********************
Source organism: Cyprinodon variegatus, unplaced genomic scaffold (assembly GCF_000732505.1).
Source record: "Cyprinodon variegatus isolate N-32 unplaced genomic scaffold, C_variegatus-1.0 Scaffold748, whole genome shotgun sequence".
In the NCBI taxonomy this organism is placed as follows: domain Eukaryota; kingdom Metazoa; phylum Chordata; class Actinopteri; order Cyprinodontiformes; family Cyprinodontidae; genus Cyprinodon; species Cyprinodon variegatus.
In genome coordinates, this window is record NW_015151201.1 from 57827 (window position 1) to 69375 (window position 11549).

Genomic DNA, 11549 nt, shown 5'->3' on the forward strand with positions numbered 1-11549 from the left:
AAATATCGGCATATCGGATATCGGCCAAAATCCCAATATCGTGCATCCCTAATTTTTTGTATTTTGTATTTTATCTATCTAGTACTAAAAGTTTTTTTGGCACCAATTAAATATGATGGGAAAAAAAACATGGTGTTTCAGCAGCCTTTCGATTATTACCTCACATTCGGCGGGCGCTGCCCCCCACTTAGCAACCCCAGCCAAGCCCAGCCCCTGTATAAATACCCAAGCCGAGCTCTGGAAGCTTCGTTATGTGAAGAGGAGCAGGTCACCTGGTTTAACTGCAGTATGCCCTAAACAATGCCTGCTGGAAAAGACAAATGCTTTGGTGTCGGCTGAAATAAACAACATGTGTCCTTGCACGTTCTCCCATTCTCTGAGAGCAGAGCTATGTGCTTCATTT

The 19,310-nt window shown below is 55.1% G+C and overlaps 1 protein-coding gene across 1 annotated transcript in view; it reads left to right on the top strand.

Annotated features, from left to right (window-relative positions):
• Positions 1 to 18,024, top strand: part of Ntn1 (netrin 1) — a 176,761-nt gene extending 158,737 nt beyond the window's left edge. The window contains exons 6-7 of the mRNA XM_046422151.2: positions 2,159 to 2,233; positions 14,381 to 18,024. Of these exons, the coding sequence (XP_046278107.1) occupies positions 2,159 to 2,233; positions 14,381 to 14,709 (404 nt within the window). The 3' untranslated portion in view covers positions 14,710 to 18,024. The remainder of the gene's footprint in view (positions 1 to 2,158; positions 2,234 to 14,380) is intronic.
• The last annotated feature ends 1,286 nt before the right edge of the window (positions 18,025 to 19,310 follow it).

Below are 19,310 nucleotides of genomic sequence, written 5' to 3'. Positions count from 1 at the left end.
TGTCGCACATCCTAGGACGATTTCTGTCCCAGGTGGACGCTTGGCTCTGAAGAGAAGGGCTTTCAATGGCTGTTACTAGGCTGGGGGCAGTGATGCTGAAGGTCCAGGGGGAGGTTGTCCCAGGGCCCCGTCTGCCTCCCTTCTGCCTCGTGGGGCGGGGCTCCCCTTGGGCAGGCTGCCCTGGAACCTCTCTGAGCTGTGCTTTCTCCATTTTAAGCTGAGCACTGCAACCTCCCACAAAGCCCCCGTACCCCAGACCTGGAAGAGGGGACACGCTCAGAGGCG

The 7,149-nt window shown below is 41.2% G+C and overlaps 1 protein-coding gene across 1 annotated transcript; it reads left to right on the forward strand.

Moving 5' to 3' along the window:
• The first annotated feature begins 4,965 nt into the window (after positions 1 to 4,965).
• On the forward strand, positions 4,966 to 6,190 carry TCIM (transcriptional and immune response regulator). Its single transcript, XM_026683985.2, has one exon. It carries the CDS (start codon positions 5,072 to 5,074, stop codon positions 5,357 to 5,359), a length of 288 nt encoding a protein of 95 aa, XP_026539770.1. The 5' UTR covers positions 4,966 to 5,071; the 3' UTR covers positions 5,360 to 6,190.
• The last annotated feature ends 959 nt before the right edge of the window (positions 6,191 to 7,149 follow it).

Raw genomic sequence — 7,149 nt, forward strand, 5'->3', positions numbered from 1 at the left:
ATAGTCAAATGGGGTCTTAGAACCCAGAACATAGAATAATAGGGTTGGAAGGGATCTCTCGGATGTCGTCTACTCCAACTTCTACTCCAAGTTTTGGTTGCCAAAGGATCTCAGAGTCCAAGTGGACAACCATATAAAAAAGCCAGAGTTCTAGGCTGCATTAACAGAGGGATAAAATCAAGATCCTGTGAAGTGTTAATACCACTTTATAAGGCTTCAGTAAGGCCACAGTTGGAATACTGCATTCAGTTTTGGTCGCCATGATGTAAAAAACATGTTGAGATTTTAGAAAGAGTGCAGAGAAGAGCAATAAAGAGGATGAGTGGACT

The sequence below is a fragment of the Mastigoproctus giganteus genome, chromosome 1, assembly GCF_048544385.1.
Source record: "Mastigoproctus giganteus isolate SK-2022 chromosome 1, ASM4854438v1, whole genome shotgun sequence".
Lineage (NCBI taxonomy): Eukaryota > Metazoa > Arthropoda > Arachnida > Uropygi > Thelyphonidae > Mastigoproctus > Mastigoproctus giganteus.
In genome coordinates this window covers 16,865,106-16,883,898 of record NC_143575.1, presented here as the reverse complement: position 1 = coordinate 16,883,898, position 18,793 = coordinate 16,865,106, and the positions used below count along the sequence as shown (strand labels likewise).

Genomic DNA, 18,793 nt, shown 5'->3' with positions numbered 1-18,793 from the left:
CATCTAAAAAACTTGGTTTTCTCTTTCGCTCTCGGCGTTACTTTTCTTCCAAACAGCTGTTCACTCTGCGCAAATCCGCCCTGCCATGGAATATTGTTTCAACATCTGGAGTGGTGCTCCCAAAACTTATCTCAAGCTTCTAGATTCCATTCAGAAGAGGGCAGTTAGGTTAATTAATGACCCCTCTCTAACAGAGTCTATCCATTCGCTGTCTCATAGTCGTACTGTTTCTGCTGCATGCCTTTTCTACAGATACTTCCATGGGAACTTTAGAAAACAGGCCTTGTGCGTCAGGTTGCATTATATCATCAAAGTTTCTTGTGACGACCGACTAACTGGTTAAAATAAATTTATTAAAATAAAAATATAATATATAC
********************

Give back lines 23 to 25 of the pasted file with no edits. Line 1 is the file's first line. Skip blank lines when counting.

In genome coordinates this window covers 16,865,106-16,883,898 of record NC_143575.1, presented here as the reverse complement: position 1 = coordinate 16,883,898, position 18,793 = coordinate 16,865,106, and the positions used below count along the sequence as shown (strand labels likewise).

Genomic DNA, 18,793 nt, shown 5'->3' with positions numbered 1-18,793 from the left:
CATCTAAAAAACTTGGTTTTCTCTTTCGCTCTCGGCGTTACTTTTCTTCCAAACAGCTGTTCACTCTGCGCAAATCCGCCCTGCCATGGAATATTGTTTCAACATCTGGAGTGGTGCTCCCAAAACTTATCTCAAGCTTCTAGATTCCATTCAGAAGAGGGCAGTTAGGTTAATTAATGACCCCTCTCTAACAGAGTCTATCCATTCGCTGTCTCATAGTCGTACTGTTTCTGCTGCATGCCTTTTCTACAGATACTTCCATGGGAACTTTAGAAAACAGGCCTTGTGCGTCAGGTTGCATTATATCATCAAAGTTTCTTGTGACGACCGACTAACTGGTTAAAATAAATTTATTAAAATAAAAATATAATATATAC